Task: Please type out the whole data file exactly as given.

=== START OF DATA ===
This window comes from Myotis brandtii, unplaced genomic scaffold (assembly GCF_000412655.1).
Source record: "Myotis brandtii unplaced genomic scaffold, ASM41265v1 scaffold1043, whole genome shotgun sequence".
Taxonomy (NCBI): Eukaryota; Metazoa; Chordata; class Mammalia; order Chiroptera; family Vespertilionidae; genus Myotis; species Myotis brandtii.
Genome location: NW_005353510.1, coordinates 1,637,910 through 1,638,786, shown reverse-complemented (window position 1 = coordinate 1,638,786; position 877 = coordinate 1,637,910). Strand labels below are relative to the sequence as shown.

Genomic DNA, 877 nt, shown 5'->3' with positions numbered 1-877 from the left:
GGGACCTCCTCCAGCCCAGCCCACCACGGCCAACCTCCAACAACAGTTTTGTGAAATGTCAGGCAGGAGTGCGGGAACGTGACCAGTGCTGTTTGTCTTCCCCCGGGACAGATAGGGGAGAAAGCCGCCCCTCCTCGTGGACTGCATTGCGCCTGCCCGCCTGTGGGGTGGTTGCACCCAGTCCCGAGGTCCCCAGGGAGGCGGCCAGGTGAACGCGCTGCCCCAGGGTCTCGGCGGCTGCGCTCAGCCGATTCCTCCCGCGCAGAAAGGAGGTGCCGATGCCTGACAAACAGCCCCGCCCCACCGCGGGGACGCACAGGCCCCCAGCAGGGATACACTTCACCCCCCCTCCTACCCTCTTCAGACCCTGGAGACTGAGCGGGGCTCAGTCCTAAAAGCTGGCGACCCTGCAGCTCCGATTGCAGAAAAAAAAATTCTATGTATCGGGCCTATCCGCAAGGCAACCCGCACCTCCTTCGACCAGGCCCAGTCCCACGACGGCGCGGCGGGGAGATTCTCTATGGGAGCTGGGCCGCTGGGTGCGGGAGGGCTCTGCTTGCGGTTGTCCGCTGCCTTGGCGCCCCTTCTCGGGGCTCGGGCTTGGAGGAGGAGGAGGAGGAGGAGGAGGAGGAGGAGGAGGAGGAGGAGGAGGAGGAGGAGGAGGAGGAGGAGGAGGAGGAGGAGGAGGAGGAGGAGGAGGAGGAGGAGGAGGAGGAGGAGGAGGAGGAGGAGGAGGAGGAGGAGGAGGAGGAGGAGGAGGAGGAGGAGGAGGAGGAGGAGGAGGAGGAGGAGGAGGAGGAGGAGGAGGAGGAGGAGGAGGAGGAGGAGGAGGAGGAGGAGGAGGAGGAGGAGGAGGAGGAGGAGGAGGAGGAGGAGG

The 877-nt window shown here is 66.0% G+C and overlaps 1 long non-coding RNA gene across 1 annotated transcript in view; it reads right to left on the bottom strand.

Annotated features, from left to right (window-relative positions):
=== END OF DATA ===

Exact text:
This window comes from Myotis brandtii, unplaced genomic scaffold (assembly GCF_000412655.1).
Source record: "Myotis brandtii unplaced genomic scaffold, ASM41265v1 scaffold1043, whole genome shotgun sequence".
Taxonomy (NCBI): Eukaryota; Metazoa; Chordata; class Mammalia; order Chiroptera; family Vespertilionidae; genus Myotis; species Myotis brandtii.
Genome location: NW_005353510.1, coordinates 1,637,910 through 1,638,786, shown reverse-complemented (window position 1 = coordinate 1,638,786; position 877 = coordinate 1,637,910). Strand labels below are relative to the sequence as shown.

Genomic DNA, 877 nt, shown 5'->3' with positions numbered 1-877 from the left:
GGGACCTCCTCCAGCCCAGCCCACCACGGCCAACCTCCAACAACAGTTTTGTGAAATGTCAGGCAGGAGTGCGGGAACGTGACCAGTGCTGTTTGTCTTCCCCCGGGACAGATAGGGGAGAAAGCCGCCCCTCCTCGTGGACTGCATTGCGCCTGCCCGCCTGTGGGGTGGTTGCACCCAGTCCCGAGGTCCCCAGGGAGGCGGCCAGGTGAACGCGCTGCCCCAGGGTCTCGGCGGCTGCGCTCAGCCGATTCCTCCCGCGCAGAAAGGAGGTGCCGATGCCTGACAAACAGCCCCGCCCCACCGCGGGGACGCACAGGCCCCCAGCAGGGATACACTTCACCCCCCCTCCTACCCTCTTCAGACCCTGGAGACTGAGCGGGGCTCAGTCCTAAAAGCTGGCGACCCTGCAGCTCCGATTGCAGAAAAAAAAATTCTATGTATCGGGCCTATCCGCAAGGCAACCCGCACCTCCTTCGACCAGGCCCAGTCCCACGACGGCGCGGCGGGGAGATTCTCTATGGGAGCTGGGCCGCTGGGTGCGGGAGGGCTCTGCTTGCGGTTGTCCGCTGCCTTGGCGCCCCTTCTCGGGGCTCGGGCTTGGAGGAGGAGGAGGAGGAGGAGGAGGAGGAGGAGGAGGAGGAGGAGGAGGAGGAGGAGGAGGAGGAGGAGGAGGAGGAGGAGGAGGAGGAGGAGGAGGAGGAGGAGGAGGAGGAGGAGGAGGAGGAGGAGGAGGAGGAGGAGGAGGAGGAGGAGGAGGAGGAGGAGGAGGAGGAGGAGGAGGAGGAGGAGGAGGAGGAGGAGGAGGAGGAGGAGGAGGAGGAGGAGGAGGAGGAGGAGGAGGAGGAGGAGGAGGAGGAGGAGGAGGAGGAGGAGG

The 877-nt window shown here is 66.0% G+C and overlaps 1 long non-coding RNA gene across 1 annotated transcript in view; it reads right to left on the bottom strand.

Annotated features, from left to right (window-relative positions):